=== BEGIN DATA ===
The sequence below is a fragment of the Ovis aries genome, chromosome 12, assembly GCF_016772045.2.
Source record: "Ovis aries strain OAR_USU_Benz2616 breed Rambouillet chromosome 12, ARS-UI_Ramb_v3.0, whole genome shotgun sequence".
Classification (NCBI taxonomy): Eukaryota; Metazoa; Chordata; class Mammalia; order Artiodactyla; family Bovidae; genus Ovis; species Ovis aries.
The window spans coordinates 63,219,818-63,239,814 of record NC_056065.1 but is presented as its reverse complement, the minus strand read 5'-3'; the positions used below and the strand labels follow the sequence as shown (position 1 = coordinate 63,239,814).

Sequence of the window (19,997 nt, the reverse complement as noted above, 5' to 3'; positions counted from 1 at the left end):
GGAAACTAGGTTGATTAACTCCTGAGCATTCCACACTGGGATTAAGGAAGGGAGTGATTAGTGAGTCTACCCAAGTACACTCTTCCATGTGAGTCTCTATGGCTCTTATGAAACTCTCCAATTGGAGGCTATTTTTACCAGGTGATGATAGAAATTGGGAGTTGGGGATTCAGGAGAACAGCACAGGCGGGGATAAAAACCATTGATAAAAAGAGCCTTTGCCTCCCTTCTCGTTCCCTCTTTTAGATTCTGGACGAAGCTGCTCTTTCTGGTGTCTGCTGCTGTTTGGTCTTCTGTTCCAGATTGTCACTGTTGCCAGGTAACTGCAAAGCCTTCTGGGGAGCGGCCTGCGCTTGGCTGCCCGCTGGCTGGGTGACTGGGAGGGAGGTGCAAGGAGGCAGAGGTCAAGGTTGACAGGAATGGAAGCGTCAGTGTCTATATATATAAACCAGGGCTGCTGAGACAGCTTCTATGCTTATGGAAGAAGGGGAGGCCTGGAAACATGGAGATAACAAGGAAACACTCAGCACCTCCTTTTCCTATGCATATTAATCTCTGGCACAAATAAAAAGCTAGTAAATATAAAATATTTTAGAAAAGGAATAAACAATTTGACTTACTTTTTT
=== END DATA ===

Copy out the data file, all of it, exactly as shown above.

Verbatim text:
The sequence below is a fragment of the Ovis aries genome, chromosome 12, assembly GCF_016772045.2.
Source record: "Ovis aries strain OAR_USU_Benz2616 breed Rambouillet chromosome 12, ARS-UI_Ramb_v3.0, whole genome shotgun sequence".
Classification (NCBI taxonomy): Eukaryota; Metazoa; Chordata; class Mammalia; order Artiodactyla; family Bovidae; genus Ovis; species Ovis aries.
The window spans coordinates 63,219,818-63,239,814 of record NC_056065.1 but is presented as its reverse complement, the minus strand read 5'-3'; the positions used below and the strand labels follow the sequence as shown (position 1 = coordinate 63,239,814).

Sequence of the window (19,997 nt, the reverse complement as noted above, 5' to 3'; positions counted from 1 at the left end):
GGAAACTAGGTTGATTAACTCCTGAGCATTCCACACTGGGATTAAGGAAGGGAGTGATTAGTGAGTCTACCCAAGTACACTCTTCCATGTGAGTCTCTATGGCTCTTATGAAACTCTCCAATTGGAGGCTATTTTTACCAGGTGATGATAGAAATTGGGAGTTGGGGATTCAGGAGAACAGCACAGGCGGGGATAAAAACCATTGATAAAAAGAGCCTTTGCCTCCCTTCTCGTTCCCTCTTTTAGATTCTGGACGAAGCTGCTCTTTCTGGTGTCTGCTGCTGTTTGGTCTTCTGTTCCAGATTGTCACTGTTGCCAGGTAACTGCAAAGCCTTCTGGGGAGCGGCCTGCGCTTGGCTGCCCGCTGGCTGGGTGACTGGGAGGGAGGTGCAAGGAGGCAGAGGTCAAGGTTGACAGGAATGGAAGCGTCAGTGTCTATATATATAAACCAGGGCTGCTGAGACAGCTTCTATGCTTATGGAAGAAGGGGAGGCCTGGAAACATGGAGATAACAAGGAAACACTCAGCACCTCCTTTTCCTATGCATATTAATCTCTGGCACAAATAAAAAGCTAGTAAATATAAAATATTTTAGAAAAGGAATAAACAATTTGACTTACTTTTTT